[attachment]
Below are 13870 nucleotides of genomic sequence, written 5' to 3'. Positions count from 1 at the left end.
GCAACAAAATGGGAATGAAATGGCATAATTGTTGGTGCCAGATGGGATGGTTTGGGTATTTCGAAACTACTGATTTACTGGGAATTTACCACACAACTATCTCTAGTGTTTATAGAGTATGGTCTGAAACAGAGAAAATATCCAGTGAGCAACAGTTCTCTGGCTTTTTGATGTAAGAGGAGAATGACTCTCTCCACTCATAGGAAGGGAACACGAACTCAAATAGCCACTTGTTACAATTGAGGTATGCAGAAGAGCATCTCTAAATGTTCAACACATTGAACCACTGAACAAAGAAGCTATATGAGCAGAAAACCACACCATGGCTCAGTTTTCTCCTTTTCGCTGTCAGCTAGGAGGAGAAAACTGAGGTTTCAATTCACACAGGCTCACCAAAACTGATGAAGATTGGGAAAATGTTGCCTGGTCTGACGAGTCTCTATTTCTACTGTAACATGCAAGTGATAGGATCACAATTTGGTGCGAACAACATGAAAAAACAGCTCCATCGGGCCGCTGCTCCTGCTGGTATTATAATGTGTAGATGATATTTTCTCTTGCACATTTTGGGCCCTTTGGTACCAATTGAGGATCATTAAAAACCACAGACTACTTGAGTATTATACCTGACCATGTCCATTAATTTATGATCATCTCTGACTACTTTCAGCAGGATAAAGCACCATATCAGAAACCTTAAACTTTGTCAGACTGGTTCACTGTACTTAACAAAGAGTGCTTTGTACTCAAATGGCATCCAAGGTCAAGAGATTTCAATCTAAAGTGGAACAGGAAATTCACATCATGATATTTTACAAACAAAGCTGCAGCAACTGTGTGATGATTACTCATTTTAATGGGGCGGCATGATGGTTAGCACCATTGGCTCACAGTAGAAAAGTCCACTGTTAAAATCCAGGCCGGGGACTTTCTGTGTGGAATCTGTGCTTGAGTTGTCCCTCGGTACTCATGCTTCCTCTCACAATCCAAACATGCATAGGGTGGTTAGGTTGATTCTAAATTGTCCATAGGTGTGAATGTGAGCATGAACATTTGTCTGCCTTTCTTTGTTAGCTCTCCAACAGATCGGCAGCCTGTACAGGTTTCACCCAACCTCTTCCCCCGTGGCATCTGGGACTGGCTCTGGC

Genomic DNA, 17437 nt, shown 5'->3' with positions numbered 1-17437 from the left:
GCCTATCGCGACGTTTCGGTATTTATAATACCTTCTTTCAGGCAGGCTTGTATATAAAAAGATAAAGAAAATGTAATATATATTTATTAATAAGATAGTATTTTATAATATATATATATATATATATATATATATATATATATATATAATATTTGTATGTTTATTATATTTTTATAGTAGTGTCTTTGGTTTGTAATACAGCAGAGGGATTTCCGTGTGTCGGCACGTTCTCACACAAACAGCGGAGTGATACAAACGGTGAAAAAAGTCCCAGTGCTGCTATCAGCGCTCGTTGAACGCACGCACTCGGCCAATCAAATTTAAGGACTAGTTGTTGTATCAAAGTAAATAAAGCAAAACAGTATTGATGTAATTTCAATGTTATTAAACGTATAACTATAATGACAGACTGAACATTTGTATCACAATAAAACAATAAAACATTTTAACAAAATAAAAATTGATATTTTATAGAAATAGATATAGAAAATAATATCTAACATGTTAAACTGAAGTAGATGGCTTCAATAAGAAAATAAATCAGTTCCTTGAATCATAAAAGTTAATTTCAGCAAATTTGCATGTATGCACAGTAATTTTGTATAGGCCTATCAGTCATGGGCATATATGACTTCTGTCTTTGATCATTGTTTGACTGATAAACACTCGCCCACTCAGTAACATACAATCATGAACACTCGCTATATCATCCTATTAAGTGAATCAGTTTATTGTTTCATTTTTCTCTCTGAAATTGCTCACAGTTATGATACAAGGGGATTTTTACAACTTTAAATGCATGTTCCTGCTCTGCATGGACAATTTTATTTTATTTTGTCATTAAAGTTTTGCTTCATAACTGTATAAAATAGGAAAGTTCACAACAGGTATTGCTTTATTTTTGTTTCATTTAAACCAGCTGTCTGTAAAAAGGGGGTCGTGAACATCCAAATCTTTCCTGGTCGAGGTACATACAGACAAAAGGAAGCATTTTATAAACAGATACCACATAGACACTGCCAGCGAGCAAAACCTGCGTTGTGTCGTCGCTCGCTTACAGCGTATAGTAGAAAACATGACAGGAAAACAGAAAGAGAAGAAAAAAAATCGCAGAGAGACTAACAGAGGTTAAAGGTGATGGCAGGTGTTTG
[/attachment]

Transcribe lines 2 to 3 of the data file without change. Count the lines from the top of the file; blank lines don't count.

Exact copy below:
GCAACAAAATGGGAATGAAATGGCATAATTGTTGGTGCCAGATGGGATGGTTTGGGTATTTCGAAACTACTGATTTACTGGGAATTTACCACACAACTATCTCTAGTGTTTATAGAGTATGGTCTGAAACAGAGAAAATATCCAGTGAGCAACAGTTCTCTGGCTTTTTGATGTAAGAGGAGAATGACTCTCTCCACTCATAGGAAGGGAACACGAACTCAAATAGCCACTTGTTACAATTGAGGTATGCAGAAGAGCATCTCTAAATGTTCAACACATTGAACCACTGAACAAAGAAGCTATATGAGCAGAAAACCACACCATGGCTCAGTTTTCTCCTTTTCGCTGTCAGCTAGGAGGAGAAAACTGAGGTTTCAATTCACACAGGCTCACCAAAACTGATGAAGATTGGGAAAATGTTGCCTGGTCTGACGAGTCTCTATTTCTACTGTAACATGCAAGTGATAGGATCACAATTTGGTGCGAACAACATGAAAAAACAGCTCCATCGGGCCGCTGCTCCTGCTGGTATTATAATGTGTAGATGATATTTTCTCTTGCACATTTTGGGCCCTTTGGTACCAATTGAGGATCATTAAAAACCACAGACTACTTGAGTATTATACCTGACCATGTCCATTAATTTATGATCATCTCTGACTACTTTCAGCAGGATAAAGCACCATATCAGAAACCTTAAACTTTGTCAGACTGGTTCACTGTACTTAACAAAGAGTGCTTTGTACTCAAATGGCATCCAAGGTCAAGAGATTTCAATCTAAAGTGGAACAGGAAATTCACATCATGATATTTTACAAACAAAGCTGCAGCAACTGTGTGATGATTACTCATTTTAATGGGGCGGCATGATGGTTAGCACCATTGGCTCACAGTAGAAAAGTCCACTGTTAAAATCCAGGCCGGGGACTTTCTGTGTGGAATCTGTGCTTGAGTTGTCCCTCGGTACTCATGCTTCCTCTCACAATCCAAACATGCATAGGGTGGTTAGGTTGATTCTAAATTGTCCATAGGTGTGAATGTGAGCATGAACATTTGTCTGCCTTTCTTTGTTAGCTCTCCAACAGATCGGCAGCCTGTACAGGTTTCACCCAACCTCTTCCCCCGTGGCATCTGGGACTGGCTCTGGC

Genomic DNA, 17437 nt, shown 5'->3' with positions numbered 1-17437 from the left: